Interpretation of locales in Isabelle: Managing dependencies between locales
, 2006
"... Locales are the theory development modules of the Isabelle proof assistant. Interpretation is a powerful technique of theorem reuse which facilitates their automatic transport to other contexts. This paper is concerned with the interpretation of locales in the context of other locales. Our main conc ..."
Abstract

Cited by 3 (3 self)
 Add to MetaCart
Locales are the theory development modules of the Isabelle proof assistant. Interpretation is a powerful technique of theorem reuse which facilitates their automatic transport to other contexts. This paper is concerned with the interpretation of locales in the context of other locales. Our main concern is to make interpretation an effective tool in an interactive proof environment. Interpretation dependencies between locales are maintained explicitly, by means of a development graph, so that theorems proved in one locale can be propagated to other locales that interpret it. Proof tools in Isabelle are controlled by sets of default theorems they use. These sets are required to be finite, but can become infinite in the presence of arbitrary interpretations. We show that finiteness can be maintained.
Engineering Mathematical Knowledge
 Mathematical Knowledge Management, number 3863 in LNAI
, 2005
"... Abstract. Due to their rapidly increasing amount, maintaining mathematical documents more and more becomes an engineering task. In this paper, we combine the projects MMiSS 3 and CDET. 4 That way, we achieve major benefits for mathematical knowledge management: (1) Semantic annotations relate mathem ..."
Abstract

Cited by 2 (0 self)
 Add to MetaCart
(Show Context)
Abstract. Due to their rapidly increasing amount, maintaining mathematical documents more and more becomes an engineering task. In this paper, we combine the projects MMiSS 3 and CDET. 4 That way, we achieve major benefits for mathematical knowledge management: (1) Semantic annotations relate mathematical constructs. This reaches beyond mathematics and thus fosters integration of mathematical content into a broader context. (2) Finegrained version control enables change management and configuration management. (3) Semiformal consistency management identifies violations of userdefined consistency requirements and proposes how they can be best resolved. 1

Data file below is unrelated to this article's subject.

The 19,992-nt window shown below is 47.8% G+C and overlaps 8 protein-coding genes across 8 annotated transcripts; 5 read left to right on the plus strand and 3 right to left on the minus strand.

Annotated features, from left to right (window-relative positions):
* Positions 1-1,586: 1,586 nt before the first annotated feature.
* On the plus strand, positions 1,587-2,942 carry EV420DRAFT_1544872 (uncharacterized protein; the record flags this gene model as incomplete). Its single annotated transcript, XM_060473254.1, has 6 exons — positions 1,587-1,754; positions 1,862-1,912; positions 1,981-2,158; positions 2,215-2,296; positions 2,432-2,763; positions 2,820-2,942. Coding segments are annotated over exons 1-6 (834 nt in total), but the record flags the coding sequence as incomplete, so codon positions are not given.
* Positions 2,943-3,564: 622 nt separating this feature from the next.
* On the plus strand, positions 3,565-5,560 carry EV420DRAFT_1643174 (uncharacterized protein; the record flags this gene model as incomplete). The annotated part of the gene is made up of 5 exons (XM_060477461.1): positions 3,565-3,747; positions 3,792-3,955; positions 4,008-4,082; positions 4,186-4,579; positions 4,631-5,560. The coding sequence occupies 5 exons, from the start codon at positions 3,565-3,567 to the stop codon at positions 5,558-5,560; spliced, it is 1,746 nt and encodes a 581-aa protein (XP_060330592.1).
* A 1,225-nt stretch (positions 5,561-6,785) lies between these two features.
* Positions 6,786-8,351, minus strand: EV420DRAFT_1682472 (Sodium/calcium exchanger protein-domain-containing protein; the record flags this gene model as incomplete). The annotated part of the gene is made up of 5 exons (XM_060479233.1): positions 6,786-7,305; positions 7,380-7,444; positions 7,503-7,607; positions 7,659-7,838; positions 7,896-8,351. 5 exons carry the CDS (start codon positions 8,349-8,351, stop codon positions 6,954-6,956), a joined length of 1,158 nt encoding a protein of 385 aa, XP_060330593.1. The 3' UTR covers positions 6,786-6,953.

Computer Supported Formal Work: Towards a Digital Mathematical Assistant
 STUDIES IN LOGIC, GRAMMAR AND RHETORIC
, 2007
"... The year 2004 marked the fiftieth birthday of the first computer generated proof of a mathematical theorem: “the sum of two even numbers is again an even number ” (with Martin Davis ’ implementation of Presburger Arithmetic in 1954). While Martin Davis and later the research community of automated ..."
Abstract

Cited by 1 (1 self)
 Add to MetaCart
The year 2004 marked the fiftieth birthday of the first computer generated proof of a mathematical theorem: “the sum of two even numbers is again an even number ” (with Martin Davis ’ implementation of Presburger Arithmetic in 1954). While Martin Davis and later the research community of automated deduction used machine oriented calculi to find the proof for a theorem by automatic means, the Automath project of N.G. de Bruijn – more modest in its aims with respect to automation – showed in the late 1960s and early 70s that a complete mathematical textbook could be coded and proofchecked by a computer. Roughly at the same time in 1973, the Mizar project started as an attempt to reconstruct mathematics based on computers. Since 1989, the most important activity in the Mizar project has been the development of a database for mathematics. International cooperation resulted in creating a database which includes more than 7000 definitions of mathematical concepts and more than 42000 theorems. The work by
Algebraic structures in Axiom and Isabelle: attempt at a comparison
, 2007
"... The hierarchic structures of abstract algebra pose challenges to the module systems of both programming and specification languages. We relate two existing module systems that are designed for this purpose: the type system of the computer algebra system Axiom, and the module system of the theorem p ..."
Abstract
 Add to MetaCart
The hierarchic structures of abstract algebra pose challenges to the module systems of both programming and specification languages. We relate two existing module systems that are designed for this purpose: the type system of the computer algebra system Axiom, and the module system of the theorem prover Isabelle.
SPECIAL SECTION ON THE INDUSTRIALIZATION OF FORMAL METHODS: A VIEW FROM FORMAL METHODS
, 2005
"... Software tools for safetycritical software development ..."
(Show Context)